The Catch-22 Of Alzheimer's Diagnoses And Treatments
(Inside Science) -- One reason scientists haven't come up with a cure or treatment for Alzheimer's disease is that they don't know exactly what it is. They can see what happens to patients and predict what will happen but don't know much about the underlying reasons why the disease affects the people it does, or why the symptoms grow worse over time.
"There are lots of things we don't understand about the physiology," said Reisa Sperling, a professor of neurology at Harvard University in Cambridge, Massachusetts, and director of the Center for Alzheimer's Research and Treatment at Brigham and Woman's Hospital.
Alzheimer's has a strong genetic factor. Genetics accounts for perhaps 80 percent of the risk of developing the disease. There are genetic tests for the three common forms of a gene called ApoE. One form of the gene increases the risk of Alzheimer's but the testing for it doesn't reveal anything useful in treatment and is uncommonly used. Having the bad gene does not guarantee you will get Alzheimer's, only that you are somewhat likelier, and there is nothing that can be done to prevent it or treat it.
Finding a cause
It is generally acknowledged that Alzheimer's is an "infectious" disease, an unfortunate way of describing its ability to spread from one brain cell to another — not that you can catch Alzheimer's from someone who has it. You can't.
One explanation, proposed most famously by Nobel Laureate Stanley Prusiner of the University of California at San Francisco, is that the infectious nature is caused by prions, the same misshapen proteins that cause mad cow disease and Creutzfeldt-Jakob. Prusiner won his Nobel in 1997 for discovering prions. A proven link would connect Alzheimer's to several other diseases.
Another interpretation is that Alzheimer's is the result of oxidative stress, the inability of the body to chemically process oxygen correctly — a decidedly minority view.
A more intriguing similarity is between Alzheimer's and type 2 diabetes, both of which involve amyloids. It is possible Alzheimer's is a third type of diabetes, but there is not yet enough evidence to support this view.
Many scientists now believe that Alzheimer's is an autoimmune disease. It involves antibodies to a fatty acid called ceramide, which is linked to amyloid. That could explain why Alzheimer's is more common in women than in men, as is often the case with autoimmune diseases.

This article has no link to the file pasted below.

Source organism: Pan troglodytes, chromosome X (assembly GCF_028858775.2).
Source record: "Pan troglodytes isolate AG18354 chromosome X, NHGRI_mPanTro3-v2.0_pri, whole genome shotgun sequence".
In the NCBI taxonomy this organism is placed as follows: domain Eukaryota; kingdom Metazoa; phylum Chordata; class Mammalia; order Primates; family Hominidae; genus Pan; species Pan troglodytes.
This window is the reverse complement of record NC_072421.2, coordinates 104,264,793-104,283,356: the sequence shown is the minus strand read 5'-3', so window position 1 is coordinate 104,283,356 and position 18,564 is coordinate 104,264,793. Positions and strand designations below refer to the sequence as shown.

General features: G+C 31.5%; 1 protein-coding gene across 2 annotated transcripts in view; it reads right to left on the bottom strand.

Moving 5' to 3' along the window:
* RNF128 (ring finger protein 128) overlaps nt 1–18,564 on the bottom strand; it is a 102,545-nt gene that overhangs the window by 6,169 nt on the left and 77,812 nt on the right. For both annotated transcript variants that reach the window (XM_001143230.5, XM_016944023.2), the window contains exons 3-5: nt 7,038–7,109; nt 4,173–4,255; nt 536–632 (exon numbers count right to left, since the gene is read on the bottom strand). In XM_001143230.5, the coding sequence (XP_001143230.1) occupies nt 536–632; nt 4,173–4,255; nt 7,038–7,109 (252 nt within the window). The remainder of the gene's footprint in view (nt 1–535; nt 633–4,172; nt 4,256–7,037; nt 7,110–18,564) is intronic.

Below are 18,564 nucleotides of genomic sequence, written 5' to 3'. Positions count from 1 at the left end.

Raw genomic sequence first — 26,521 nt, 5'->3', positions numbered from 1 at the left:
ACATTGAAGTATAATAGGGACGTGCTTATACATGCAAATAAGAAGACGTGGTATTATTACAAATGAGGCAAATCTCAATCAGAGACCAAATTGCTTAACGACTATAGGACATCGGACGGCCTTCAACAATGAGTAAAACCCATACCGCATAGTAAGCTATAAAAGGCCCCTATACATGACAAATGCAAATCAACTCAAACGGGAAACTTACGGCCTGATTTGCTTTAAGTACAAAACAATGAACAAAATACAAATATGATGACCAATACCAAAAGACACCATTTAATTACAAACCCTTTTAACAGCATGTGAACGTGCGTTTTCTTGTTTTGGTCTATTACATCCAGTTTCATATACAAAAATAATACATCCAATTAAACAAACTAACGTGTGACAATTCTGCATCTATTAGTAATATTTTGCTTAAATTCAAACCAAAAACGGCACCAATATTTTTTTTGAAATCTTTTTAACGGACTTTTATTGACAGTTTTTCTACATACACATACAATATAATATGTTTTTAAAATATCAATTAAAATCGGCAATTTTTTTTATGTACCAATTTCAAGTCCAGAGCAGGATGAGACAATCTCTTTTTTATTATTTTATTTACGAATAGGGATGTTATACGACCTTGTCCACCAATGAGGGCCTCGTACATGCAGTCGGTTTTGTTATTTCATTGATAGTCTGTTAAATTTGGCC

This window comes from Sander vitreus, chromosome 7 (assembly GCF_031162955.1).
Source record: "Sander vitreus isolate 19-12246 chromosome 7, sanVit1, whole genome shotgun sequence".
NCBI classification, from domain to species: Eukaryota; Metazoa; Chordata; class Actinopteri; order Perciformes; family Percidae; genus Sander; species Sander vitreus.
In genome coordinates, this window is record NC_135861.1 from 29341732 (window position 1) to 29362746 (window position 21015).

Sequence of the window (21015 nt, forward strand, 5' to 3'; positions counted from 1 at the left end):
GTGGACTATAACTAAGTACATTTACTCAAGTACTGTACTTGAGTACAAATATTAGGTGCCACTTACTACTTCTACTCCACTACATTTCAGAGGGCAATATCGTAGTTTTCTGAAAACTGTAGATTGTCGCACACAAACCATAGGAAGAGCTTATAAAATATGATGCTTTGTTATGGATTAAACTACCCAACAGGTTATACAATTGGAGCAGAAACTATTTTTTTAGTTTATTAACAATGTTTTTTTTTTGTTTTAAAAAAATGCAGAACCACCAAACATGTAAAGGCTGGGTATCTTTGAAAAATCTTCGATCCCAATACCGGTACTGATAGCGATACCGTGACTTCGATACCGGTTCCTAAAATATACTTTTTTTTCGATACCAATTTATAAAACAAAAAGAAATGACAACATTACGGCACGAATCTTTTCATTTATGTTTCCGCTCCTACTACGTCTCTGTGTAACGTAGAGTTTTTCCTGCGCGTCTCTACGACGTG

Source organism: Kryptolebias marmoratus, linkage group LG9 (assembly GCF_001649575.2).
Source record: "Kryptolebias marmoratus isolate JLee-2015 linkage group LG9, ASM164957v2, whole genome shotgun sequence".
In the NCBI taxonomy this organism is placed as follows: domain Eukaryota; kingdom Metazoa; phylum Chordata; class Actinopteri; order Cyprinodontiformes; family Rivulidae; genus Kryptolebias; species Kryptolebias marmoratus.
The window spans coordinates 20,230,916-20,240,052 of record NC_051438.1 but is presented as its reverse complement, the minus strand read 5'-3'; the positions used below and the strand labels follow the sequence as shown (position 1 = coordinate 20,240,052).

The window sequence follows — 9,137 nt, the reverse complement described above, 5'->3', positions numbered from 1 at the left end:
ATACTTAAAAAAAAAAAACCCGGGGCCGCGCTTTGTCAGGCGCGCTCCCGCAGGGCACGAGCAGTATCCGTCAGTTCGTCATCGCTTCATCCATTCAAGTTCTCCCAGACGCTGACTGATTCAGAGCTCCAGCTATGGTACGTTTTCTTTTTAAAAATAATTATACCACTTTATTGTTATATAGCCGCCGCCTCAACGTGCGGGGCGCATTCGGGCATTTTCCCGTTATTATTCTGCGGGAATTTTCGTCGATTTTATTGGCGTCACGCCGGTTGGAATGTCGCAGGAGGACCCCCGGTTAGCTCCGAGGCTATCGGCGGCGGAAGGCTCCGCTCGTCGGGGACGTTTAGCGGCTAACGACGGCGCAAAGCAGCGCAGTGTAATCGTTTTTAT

There is even evidence that the virus herpes simplex, the same virus that causes cold sores, is implicated, which would open a whole new field of research.
Slip Sliding Away
The main challenge in diagnosing and treating Alzheimer's seems to be timing. The people who've just begun to show symptoms have been having Alzheimer's destroy their brains for 20 years or more.
"We've been starting too late," Sperling said, "because the disease evolves over decades and often has a threshold effect."
People compensate for the diminished capacity until they can compensate no longer, and we "don't try treatments until past that stage, when there already has been very significant damage to neurons." Meanwhile, the amyloid plaques have been growing, particularly in the forepart of the brain, she said.
For a while, researchers were flummoxed by the fact that 40 percent of older people autopsied had the telltale plaques and tangles in their brain but no symptoms of Alzheimer's, leading some scientists to think the cause and effect were backwards — the tangles are the result of a disease, not the cause. It is believed that if those people had lived longer they would have shown the symptoms.
What would help would be tests to detect Alzheimer's before the symptoms show, and that is at the core of massive amounts of research. Until recently, the only sure diagnosis was from an autopsy, of no use to the patient.
Testing for Alzheimer's
As it stands now, people who develop memory and cognition problems are given long tests, some lasting hours. The tests can be psychologically brutal. Patients suddenly are confronted with the basic things they can no longer do, like simple arithmetic, remembering words or names, or reproducing simple drawings. All the activities that they never realized they had lost the ability to do amidst the hustle and bustle of daily living are now staring them in the face.
Alzheimer's patients have a pattern of cognition loss that can be distinguished in the tests. When neurologists see the pattern, they assume Alzheimer's after they have eliminated all other physical possibilities. They have gotten good at it; they are almost always right. But the symptoms must be present for the test to be of any use, and by that time the patient has been living with the disease for 10 or even 20 years.
Clearly finding a test that could detect Alzheimer's before plaque begins to snake through the brain, and a treatment that would prevent cognitive loss would be ideal. Even one that stops the damage once it has started would be a good start.
So far that hasn't happened for a variety of reasons.